7 I will tell of the decree:
The Lord said to me, “You are my Son;
    today I have begotten you.
8 Ask of me, and I will make the nations your heritage,
    and the ends of the earth your possession.
9 You shall break them with a rod of iron
    and dash them in pieces like a potter’s vessel.”

10 Now therefore, O kings, be wise;
    be warned, O rulers of the earth.
11 Serve the Lord with fear,
    and rejoice with trembling.
12 Kiss the Son,
    lest he be angry, and you perish in the way,
    for his wrath is quickly kindled.
Blessed are all who take refuge in him.”

Psalm 2:1-12

One thing that became clear during the COVID years is that most Christians had not taken to heart what the Bible says about the corruption of political leaders in this world. This is an incredibly important theme in the Bible. In fact, it is one of the dominant themes of books from Judges, through to 1 and 2 Kings, 1 and 2 Chronicles, all the way through to making up much of the teaching of the minor and major prophets.

Yet many Christians thought there was really only one basic passage about government in the Bible, Romans 13, and that we should just inherently trust the powerful. You could not get any further away from the message of the Bible than that. The Bible’s reflections on power and the powerful in this world are far more detailed and intelligent than that, encouraging deep scepticism of the powerful and shrewd dealings with the leaders of this world. But many Christians are unaware of this.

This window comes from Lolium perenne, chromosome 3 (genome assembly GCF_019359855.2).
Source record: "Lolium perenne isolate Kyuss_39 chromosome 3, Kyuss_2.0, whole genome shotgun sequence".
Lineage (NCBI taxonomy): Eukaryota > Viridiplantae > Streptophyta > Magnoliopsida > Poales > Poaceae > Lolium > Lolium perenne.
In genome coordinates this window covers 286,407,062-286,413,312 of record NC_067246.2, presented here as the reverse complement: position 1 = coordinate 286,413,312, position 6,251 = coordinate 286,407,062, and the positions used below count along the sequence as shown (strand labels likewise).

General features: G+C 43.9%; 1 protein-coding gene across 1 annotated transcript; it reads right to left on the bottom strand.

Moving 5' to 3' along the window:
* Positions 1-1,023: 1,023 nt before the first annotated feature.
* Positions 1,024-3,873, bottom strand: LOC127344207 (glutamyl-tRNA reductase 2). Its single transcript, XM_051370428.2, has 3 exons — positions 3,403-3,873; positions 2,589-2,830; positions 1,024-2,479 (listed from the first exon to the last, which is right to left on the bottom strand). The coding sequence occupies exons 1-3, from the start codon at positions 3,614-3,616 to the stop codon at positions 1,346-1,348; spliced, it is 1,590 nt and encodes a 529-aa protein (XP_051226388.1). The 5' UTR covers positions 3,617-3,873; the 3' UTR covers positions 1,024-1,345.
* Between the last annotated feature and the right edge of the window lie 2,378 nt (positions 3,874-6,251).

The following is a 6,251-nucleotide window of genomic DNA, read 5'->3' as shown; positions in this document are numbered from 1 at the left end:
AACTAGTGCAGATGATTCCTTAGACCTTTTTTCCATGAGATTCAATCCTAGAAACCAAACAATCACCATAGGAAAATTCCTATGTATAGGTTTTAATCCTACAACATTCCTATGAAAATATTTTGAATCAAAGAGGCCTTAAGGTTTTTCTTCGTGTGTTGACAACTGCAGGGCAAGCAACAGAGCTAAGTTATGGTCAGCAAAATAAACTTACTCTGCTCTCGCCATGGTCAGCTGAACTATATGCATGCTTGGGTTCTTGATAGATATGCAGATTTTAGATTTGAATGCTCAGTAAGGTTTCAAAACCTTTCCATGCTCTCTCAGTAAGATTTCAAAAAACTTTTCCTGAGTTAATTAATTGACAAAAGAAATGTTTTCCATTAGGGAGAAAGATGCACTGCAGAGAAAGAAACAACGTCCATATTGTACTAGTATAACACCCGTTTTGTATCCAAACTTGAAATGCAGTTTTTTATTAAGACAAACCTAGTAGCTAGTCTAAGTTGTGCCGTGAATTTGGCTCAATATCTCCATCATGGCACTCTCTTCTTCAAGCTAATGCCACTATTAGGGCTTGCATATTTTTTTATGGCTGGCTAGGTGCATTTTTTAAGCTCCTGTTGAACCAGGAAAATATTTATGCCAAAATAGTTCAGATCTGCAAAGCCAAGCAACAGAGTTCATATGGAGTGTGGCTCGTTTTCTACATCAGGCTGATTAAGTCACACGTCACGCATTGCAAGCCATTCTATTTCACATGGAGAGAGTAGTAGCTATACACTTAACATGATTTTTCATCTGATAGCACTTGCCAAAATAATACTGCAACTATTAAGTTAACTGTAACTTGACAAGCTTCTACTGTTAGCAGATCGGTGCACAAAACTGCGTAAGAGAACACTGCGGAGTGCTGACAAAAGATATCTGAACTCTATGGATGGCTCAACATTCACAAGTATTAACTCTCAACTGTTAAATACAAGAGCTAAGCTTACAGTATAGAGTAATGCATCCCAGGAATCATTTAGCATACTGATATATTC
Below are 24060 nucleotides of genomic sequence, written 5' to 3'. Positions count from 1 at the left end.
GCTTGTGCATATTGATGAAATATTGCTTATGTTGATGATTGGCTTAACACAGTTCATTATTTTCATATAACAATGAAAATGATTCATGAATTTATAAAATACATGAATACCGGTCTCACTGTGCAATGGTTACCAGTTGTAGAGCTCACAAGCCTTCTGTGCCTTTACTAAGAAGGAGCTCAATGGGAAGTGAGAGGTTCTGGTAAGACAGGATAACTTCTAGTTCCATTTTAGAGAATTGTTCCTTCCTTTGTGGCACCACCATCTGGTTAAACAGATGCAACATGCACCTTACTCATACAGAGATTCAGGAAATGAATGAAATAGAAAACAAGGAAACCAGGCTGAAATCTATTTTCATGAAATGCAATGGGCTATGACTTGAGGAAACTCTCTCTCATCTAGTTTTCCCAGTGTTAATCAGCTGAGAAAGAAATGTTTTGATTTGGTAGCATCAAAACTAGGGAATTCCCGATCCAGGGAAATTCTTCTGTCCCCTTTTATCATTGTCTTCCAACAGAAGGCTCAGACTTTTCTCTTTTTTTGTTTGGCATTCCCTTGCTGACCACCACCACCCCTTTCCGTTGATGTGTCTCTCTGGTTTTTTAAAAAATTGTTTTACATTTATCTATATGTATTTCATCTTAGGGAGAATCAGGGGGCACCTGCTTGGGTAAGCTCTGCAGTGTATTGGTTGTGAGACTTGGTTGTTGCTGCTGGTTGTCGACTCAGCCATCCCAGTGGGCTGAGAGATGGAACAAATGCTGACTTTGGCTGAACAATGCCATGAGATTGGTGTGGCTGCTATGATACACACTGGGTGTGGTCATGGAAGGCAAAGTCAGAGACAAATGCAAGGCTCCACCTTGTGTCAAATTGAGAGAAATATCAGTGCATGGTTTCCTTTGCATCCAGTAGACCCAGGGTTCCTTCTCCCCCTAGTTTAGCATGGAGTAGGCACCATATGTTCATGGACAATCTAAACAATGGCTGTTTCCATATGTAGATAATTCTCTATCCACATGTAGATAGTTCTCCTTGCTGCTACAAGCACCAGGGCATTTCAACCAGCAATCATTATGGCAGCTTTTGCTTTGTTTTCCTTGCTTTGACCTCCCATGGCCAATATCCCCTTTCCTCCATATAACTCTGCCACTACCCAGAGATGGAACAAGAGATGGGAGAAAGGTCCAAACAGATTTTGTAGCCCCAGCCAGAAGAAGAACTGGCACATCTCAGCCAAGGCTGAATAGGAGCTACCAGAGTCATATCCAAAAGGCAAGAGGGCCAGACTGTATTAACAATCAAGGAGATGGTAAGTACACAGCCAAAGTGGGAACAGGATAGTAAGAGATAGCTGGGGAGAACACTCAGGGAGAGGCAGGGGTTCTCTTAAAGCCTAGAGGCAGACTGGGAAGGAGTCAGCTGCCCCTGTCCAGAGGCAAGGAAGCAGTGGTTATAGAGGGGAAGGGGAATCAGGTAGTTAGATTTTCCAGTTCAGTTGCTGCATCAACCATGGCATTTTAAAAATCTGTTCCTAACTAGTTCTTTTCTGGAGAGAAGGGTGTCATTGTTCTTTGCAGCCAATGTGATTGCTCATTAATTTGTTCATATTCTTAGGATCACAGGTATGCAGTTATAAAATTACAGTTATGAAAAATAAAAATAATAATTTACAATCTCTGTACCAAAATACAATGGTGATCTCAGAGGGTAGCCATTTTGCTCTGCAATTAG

I would argue this is the case, at least in part, because we don’t sing songs with themes like Psalm 2. When was the last time you sang a Christian song about how this world is ruled by rebellious, conspiratorial leaders, who rage against the true king? Never? Rarely? Probably never in Church. But the ancient Israelites sang about themes like this quite a bit in their worship. Just read through the Psalms and you will see many topics that you would never hear in the average church worship set.

It is not like writing songs according to these themes can’t be done. It can. Here is a wonderful example from Petra, called Angel of Light:

“City lights are flashin’, they call you to the streets
Hearts are filled with passion in everyone you meet
The Boulevard is waitin’, it wants to get you high
Neon signs are waitin’ to sell you anythin’ you want to buy

But I know your devices, it shouldn’t seem so odd
You lied from the beginnin’, I see through your facade

Angel of light, I see you glow in the night
But you only bring darkness to my soul
Angel of light, you’re tellin’ me wrong is right
But I won’t let your evil take control

They follow in your footsteps, not knowin’ that you fell
Bumper to bumper on the freeway to hell, you lead them into wrong
You make it look so right, you lead them into darkness
And make them think you lead them into light

But I know where you’re going, too bad you’re not alone
If it wasn’t for the real light, I might have never known

Angel of light, I see you glow in the night